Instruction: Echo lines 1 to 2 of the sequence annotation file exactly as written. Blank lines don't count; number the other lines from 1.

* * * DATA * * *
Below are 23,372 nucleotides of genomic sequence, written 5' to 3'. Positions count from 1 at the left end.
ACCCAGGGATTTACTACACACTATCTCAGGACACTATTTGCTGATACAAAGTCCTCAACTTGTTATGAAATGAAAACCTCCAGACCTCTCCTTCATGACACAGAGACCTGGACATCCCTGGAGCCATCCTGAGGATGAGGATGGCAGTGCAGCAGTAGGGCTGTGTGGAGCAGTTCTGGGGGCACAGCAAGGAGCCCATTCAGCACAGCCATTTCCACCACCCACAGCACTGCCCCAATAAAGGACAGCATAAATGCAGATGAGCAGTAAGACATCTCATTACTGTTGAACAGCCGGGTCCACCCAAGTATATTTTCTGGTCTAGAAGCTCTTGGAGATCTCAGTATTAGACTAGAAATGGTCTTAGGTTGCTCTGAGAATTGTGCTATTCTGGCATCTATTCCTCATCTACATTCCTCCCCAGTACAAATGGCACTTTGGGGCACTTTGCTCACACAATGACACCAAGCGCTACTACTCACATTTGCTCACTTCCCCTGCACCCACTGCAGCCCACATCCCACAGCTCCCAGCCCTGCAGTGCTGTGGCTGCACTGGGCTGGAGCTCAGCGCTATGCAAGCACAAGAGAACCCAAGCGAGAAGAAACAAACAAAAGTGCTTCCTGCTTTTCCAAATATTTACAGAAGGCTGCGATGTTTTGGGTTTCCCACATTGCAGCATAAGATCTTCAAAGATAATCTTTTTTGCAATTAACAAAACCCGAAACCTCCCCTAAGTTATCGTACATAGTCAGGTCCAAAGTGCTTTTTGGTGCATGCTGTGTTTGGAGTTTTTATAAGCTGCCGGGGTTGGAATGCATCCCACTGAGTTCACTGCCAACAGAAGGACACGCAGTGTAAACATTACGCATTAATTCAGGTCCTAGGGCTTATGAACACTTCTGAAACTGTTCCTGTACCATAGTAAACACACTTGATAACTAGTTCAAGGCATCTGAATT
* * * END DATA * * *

Below are 23,372 nucleotides of genomic sequence, written 5' to 3'. Positions count from 1 at the left end.
ACCCAGGGATTTACTACACACTATCTCAGGACACTATTTGCTGATACAAAGTCCTCAACTTGTTATGAAATGAAAACCTCCAGACCTCTCCTTCATGACACAGAGACCTGGACATCCCTGGAGCCATCCTGAGGATGAGGATGGCAGTGCAGCAGTAGGGCTGTGTGGAGCAGTTCTGGGGGCACAGCAAGGAGCCCATTCAGCACAGCCATTTCCACCACCCACAGCACTGCCCCAATAAAGGACAGCATAAATGCAGATGAGCAGTAAGACATCTCATTACTGTTGAACAGCCGGGTCCACCCAAGTATATTTTCTGGTCTAGAAGCTCTTGGAGATCTCAGTATTAGACTAGAAATGGTCTTAGGTTGCTCTGAGAATTGTGCTATTCTGGCATCTATTCCTCATCTACATTCCTCCCCAGTACAAATGGCACTTTGGGGCACTTTGCTCACACAATGACACCAAGCGCTACTACTCACATTTGCTCACTTCCCCTGCACCCACTGCAGCCCACATCCCACAGCTCCCAGCCCTGCAGTGCTGTGGCTGCACTGGGCTGGAGCTCAGCGCTATGCAAGCACAAGAGAACCCAAGCGAGAAGAAACAAACAAAAGTGCTTCCTGCTTTTCCAAATATTTACAGAAGGCTGCGATGTTTTGGGTTTCCCACATTGCAGCATAAGATCTTCAAAGATAATCTTTTTTGCAATTAACAAAACCCGAAACCTCCCCTAAGTTATCGTACATAGTCAGGTCCAAAGTGCTTTTTGGTGCATGCTGTGTTTGGAGTTTTTATAAGCTGCCGGGGTTGGAATGCATCCCACTGAGTTCACTGCCAACAGAAGGACACGCAGTGTAAACATTACGCATTAATTCAGGTCCTAGGGCTTATGAACACTTCTGAAACTGTTCCTGTACCATAGTAAACACACTTGATAACTAGTTCAAGGCATCTGAATT